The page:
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Is Cuba tired of its ETA guests?

Letter sent to Basque media by terrorists living on the island voices complaint that Havana won't provide false ID documents and that the island "is a prison"

After decades of supporting ETA, the Cuban regime now seems to be distancing itself from the Basque terrorist group. Recent reports suggest that ETA activists deported from Spain in the 1980s, and who made their own way to the island, have been denied false passports and other identity documents required for travel abroad.

The only alternative for the 20 or so former ETA activists - none of those on the island face charges in Spain any longer - is to apply for a passport at the Spanish consulate in Havana, an option none have taken up as yet.

Havana's reported change in policy has led two ETA members, Elena Bárcena Argüelles, aka "Tigresa," and Francisco Pérez Lekue, known as "Luke," to publicly turn against their hosts after their repeated efforts to leave the island have failed.

In a statement datelined Havana, February 8, and sent to Basque Country media associated to the pro-independence struggle, Bárcena and Pérez Lekue accuse the Castro regime of being "jailers" and say that the authorities there are not sticking to a 1984 accord in which the Castro regime promised not to do anything to prevent ETA exiles from leaving the island.

The pair say that the government in Cuba initially allowed ETA members to leave the island by providing them with false documentation, but that the authorities have been making it increasingly difficult. The pair now claim that this has led to "an openly admitted prohibition" on movement abroad.

"We wish to make public our rejection of the stand taken by authorities in this country, which have condemned us, de facto, to a life sentence and with no legal guarantees whatsoever," the statement continues.

So far, the Basque media has declined to publish the statement. Sources say that it could trigger a worsening of relations, and possibly be "prejudicial" to the ETA community of exiles living in Cuba.

Up until now Cuba's official position regarding ETA members living on the island has been not to cooperate with the Spanish authorities in cases involving ETA activists. This is in line with its doctrine that as members of "national liberation movements" they would not receive a fair trial in their country of origin.

Over the years, Spain has sought the extradition from Cuba of several senior ETA members, so far without success.

Bárcena and Pérez Lekue have also written to the Cuban Communist Party repeating their request to be issued false documentation, going so far as to say: "Cuba is a prison where we do not wish to remain for another day." They also refuse "on principle" to apply for a Spanish passport, and have threatened to go on hunger strike. Bárcena and her husband were deported from Spain to the former Portuguese colony of Cape Verde in 1986, but both managed to make their way to Cuba a year later. Pérez Lekue ended up in Cuba after spending time in Nicaragua. The Spanish police say that he has been living on the island with false documents.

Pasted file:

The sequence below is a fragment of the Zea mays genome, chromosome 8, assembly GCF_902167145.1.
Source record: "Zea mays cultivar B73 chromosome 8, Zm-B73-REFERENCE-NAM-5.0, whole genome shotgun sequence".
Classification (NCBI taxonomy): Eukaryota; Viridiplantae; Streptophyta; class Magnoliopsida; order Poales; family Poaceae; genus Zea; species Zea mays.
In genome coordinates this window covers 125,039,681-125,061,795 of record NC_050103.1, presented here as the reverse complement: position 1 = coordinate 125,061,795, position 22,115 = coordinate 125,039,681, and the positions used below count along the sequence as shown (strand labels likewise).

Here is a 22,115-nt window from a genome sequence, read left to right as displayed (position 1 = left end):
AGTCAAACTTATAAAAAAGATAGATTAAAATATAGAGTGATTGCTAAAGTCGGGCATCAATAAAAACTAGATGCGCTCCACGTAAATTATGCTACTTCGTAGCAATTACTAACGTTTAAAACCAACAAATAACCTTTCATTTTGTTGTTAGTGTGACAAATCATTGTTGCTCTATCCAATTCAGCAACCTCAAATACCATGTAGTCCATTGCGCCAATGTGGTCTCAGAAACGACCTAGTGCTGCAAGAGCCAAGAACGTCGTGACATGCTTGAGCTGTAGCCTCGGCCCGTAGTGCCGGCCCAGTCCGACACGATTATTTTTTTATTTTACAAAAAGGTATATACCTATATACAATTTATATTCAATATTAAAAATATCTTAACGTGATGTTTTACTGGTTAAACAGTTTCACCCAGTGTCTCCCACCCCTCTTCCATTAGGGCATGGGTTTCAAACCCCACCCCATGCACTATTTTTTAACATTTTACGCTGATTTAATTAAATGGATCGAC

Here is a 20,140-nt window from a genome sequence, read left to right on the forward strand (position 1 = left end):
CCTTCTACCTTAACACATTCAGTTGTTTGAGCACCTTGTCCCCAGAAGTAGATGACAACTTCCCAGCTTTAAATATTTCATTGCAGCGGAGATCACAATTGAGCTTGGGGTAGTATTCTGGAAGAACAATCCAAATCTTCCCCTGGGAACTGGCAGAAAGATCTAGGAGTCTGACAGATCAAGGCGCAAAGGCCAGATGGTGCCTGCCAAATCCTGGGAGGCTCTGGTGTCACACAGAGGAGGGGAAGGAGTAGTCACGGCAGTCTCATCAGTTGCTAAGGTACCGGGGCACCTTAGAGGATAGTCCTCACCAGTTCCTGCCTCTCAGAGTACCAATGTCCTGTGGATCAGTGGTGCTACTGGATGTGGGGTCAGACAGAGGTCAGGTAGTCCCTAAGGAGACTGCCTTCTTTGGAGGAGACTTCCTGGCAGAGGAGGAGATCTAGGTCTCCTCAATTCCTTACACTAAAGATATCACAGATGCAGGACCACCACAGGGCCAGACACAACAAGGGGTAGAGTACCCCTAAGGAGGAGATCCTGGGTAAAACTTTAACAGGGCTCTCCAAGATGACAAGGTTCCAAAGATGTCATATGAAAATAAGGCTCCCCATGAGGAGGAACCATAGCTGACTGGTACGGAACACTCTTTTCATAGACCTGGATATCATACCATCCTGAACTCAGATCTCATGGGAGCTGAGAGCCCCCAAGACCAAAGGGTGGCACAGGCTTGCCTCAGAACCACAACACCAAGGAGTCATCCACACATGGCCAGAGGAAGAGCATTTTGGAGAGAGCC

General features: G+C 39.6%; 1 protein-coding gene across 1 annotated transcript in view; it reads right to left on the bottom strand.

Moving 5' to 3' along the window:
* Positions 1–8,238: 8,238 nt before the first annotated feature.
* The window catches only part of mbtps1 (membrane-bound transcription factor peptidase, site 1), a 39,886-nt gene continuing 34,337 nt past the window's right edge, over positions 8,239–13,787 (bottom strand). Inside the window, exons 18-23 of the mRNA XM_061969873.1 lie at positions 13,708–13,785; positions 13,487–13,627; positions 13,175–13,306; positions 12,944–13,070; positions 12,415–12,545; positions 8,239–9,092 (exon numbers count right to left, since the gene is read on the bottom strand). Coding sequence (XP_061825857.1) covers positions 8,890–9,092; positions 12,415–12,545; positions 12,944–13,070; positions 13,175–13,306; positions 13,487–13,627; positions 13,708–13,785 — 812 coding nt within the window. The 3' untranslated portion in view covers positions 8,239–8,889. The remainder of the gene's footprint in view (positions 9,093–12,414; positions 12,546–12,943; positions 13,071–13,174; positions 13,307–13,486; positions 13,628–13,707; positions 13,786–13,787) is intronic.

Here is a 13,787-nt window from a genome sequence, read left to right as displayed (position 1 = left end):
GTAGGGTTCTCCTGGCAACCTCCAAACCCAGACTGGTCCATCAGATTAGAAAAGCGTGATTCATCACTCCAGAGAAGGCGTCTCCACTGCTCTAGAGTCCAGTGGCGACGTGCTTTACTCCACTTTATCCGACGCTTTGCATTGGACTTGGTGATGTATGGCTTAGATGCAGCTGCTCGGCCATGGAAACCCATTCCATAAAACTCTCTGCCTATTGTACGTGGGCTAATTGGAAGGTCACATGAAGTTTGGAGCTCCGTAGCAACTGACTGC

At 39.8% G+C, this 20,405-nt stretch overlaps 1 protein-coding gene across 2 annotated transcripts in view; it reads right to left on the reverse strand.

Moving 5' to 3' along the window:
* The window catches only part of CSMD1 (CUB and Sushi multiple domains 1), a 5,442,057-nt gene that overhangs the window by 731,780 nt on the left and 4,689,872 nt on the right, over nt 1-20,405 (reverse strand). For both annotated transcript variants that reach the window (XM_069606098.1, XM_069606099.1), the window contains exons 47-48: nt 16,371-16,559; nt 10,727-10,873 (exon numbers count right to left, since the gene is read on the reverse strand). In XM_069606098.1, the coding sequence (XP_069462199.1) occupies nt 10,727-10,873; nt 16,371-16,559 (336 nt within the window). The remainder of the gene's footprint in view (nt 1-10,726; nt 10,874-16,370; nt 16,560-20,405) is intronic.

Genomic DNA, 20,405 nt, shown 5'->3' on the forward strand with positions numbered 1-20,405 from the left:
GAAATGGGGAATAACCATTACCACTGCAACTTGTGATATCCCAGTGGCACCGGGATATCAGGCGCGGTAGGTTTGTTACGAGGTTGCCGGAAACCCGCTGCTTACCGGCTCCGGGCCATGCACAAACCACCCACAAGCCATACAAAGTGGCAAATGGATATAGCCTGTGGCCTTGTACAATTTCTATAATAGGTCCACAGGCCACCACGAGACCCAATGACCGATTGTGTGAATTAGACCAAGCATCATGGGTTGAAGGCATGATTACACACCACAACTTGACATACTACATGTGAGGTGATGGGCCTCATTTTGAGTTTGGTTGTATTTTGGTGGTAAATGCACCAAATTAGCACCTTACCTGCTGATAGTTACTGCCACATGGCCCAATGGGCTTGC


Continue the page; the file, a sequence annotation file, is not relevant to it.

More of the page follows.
There are another 20 or so other ETA members in Cuba, who, unlike Bárcena and Pérez Lukue, were officially granted asylum by the authorities as part of a deal with Spain's Socialist Party government of Felipe González in the early 1980s. The Spanish authorities say that several senior ETA terrorists made their way to Cuba in the early 1990s when the left-wing Sandinista government of Daniel Ortega lost power to Violeta Chamorra. Among them are Miguel Ángel Apalategi, alia "Apala," and other leaders from the early days of the organization who were given new identities and offered protection to prevent them being discovered by the Spanish security services.

The decision by Bárcena and Pérez Lukue to criticize the Castro regime will likely have upset other former ETA activists on the island such as José Miguel Arrugaeta and Txutxo Abrisketa Korta, who have lived in Cuba for decades, operating businesses that trade with the Basque Country. In the past they have avoided making any public complaints about the Cuban authorities because it could be interpreted as disloyalty.

Classified documents published by WikiLeaks earlier this year shed some light on Havana's support for terrorist groups such as ETA, the Revolutionary Armed Forces of Colombia (FARC) and other groups. One of the State Department cables noted that the specific activities in Cuba of the three groups "are largely unknown but ETA members that assisted the FARC had spent time in Cuba."

"Reporting also indicates that the government of Cuba is able to influence the FARC. The Cuban Communist Party International Department (PCC/ID) has close relationships with the Clandestine Communist Party of Colombia, which serves as the political wing of the FARC," the report added.

The Cuban government allows the FARC and ETA "to enjoy rest and recreation in Cuba and receive medical care and other services," it added. But "there is little chance of any operational activity given the need for safe haven."